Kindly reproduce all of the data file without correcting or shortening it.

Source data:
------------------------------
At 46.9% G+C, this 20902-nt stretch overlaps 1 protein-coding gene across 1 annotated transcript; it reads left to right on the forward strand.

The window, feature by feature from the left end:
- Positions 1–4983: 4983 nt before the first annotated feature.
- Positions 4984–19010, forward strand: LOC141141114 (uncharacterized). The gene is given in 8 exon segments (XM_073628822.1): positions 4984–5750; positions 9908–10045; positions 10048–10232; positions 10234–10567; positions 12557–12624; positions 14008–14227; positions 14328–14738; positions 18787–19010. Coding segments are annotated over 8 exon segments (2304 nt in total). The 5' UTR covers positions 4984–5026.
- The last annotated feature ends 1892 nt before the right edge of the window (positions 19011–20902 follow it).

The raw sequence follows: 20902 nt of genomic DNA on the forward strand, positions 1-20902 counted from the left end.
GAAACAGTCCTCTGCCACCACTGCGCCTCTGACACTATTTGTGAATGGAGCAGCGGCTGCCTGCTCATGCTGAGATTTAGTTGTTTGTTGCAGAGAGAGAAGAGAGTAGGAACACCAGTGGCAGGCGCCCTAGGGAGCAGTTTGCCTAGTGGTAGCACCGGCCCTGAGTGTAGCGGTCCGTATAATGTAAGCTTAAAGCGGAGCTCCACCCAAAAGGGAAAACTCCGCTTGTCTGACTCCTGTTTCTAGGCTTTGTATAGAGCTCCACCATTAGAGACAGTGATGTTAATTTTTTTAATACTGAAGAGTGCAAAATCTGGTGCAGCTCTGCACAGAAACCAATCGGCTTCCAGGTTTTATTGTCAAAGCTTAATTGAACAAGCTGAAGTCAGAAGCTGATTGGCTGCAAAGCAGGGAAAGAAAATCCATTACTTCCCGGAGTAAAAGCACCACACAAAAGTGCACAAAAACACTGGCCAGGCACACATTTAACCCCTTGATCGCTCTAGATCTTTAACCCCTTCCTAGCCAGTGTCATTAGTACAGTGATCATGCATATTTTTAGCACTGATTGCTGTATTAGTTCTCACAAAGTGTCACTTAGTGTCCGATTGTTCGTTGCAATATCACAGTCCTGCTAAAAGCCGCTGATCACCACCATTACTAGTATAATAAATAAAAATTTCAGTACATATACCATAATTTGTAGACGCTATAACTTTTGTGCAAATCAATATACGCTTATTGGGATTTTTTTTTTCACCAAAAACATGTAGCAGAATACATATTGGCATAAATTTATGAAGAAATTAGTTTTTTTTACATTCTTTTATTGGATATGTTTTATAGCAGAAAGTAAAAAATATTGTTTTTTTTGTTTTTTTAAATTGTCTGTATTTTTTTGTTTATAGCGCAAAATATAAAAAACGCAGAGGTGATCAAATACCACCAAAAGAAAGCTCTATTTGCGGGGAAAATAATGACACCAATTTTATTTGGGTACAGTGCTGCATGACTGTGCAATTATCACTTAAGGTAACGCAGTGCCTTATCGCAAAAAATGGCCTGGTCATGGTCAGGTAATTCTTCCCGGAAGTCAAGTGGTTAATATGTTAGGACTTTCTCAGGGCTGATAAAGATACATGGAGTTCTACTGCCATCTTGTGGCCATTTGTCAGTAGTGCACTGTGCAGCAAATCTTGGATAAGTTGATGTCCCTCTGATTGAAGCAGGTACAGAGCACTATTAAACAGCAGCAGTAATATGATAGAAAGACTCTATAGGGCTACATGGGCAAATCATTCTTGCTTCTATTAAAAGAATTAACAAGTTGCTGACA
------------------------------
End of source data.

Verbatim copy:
At 46.9% G+C, this 20902-nt stretch overlaps 1 protein-coding gene across 1 annotated transcript; it reads left to right on the forward strand.

The window, feature by feature from the left end:
- Positions 1–4983: 4983 nt before the first annotated feature.
- Positions 4984–19010, forward strand: LOC141141114 (uncharacterized). The gene is given in 8 exon segments (XM_073628822.1): positions 4984–5750; positions 9908–10045; positions 10048–10232; positions 10234–10567; positions 12557–12624; positions 14008–14227; positions 14328–14738; positions 18787–19010. Coding segments are annotated over 8 exon segments (2304 nt in total). The 5' UTR covers positions 4984–5026.
- The last annotated feature ends 1892 nt before the right edge of the window (positions 19011–20902 follow it).

The raw sequence follows: 20902 nt of genomic DNA on the forward strand, positions 1-20902 counted from the left end.
GAAACAGTCCTCTGCCACCACTGCGCCTCTGACACTATTTGTGAATGGAGCAGCGGCTGCCTGCTCATGCTGAGATTTAGTTGTTTGTTGCAGAGAGAGAAGAGAGTAGGAACACCAGTGGCAGGCGCCCTAGGGAGCAGTTTGCCTAGTGGTAGCACCGGCCCTGAGTGTAGCGGTCCGTATAATGTAAGCTTAAAGCGGAGCTCCACCCAAAAGGGAAAACTCCGCTTGTCTGACTCCTGTTTCTAGGCTTTGTATAGAGCTCCACCATTAGAGACAGTGATGTTAATTTTTTTAATACTGAAGAGTGCAAAATCTGGTGCAGCTCTGCACAGAAACCAATCGGCTTCCAGGTTTTATTGTCAAAGCTTAATTGAACAAGCTGAAGTCAGAAGCTGATTGGCTGCAAAGCAGGGAAAGAAAATCCATTACTTCCCGGAGTAAAAGCACCACACAAAAGTGCACAAAAACACTGGCCAGGCACACATTTAACCCCTTGATCGCTCTAGATCTTTAACCCCTTCCTAGCCAGTGTCATTAGTACAGTGATCATGCATATTTTTAGCACTGATTGCTGTATTAGTTCTCACAAAGTGTCACTTAGTGTCCGATTGTTCGTTGCAATATCACAGTCCTGCTAAAAGCCGCTGATCACCACCATTACTAGTATAATAAATAAAAATTTCAGTACATATACCATAATTTGTAGACGCTATAACTTTTGTGCAAATCAATATACGCTTATTGGGATTTTTTTTTTCACCAAAAACATGTAGCAGAATACATATTGGCATAAATTTATGAAGAAATTAGTTTTTTTTACATTCTTTTATTGGATATGTTTTATAGCAGAAAGTAAAAAATATTGTTTTTTTTGTTTTTTTAAATTGTCTGTATTTTTTTGTTTATAGCGCAAAATATAAAAAACGCAGAGGTGATCAAATACCACCAAAAGAAAGCTCTATTTGCGGGGAAAATAATGACACCAATTTTATTTGGGTACAGTGCTGCATGACTGTGCAATTATCACTTAAGGTAACGCAGTGCCTTATCGCAAAAAATGGCCTGGTCATGGTCAGGTAATTCTTCCCGGAAGTCAAGTGGTTAATATGTTAGGACTTTCTCAGGGCTGATAAAGATACATGGAGTTCTACTGCCATCTTGTGGCCATTTGTCAGTAGTGCACTGTGCAGCAAATCTTGGATAAGTTGATGTCCCTCTGATTGAAGCAGGTACAGAGCACTATTAAACAGCAGCAGTAATATGATAGAAAGACTCTATAGGGCTACATGGGCAAATCATTCTTGCTTCTATTAAAAGAATTAACAAGTTGCTGACA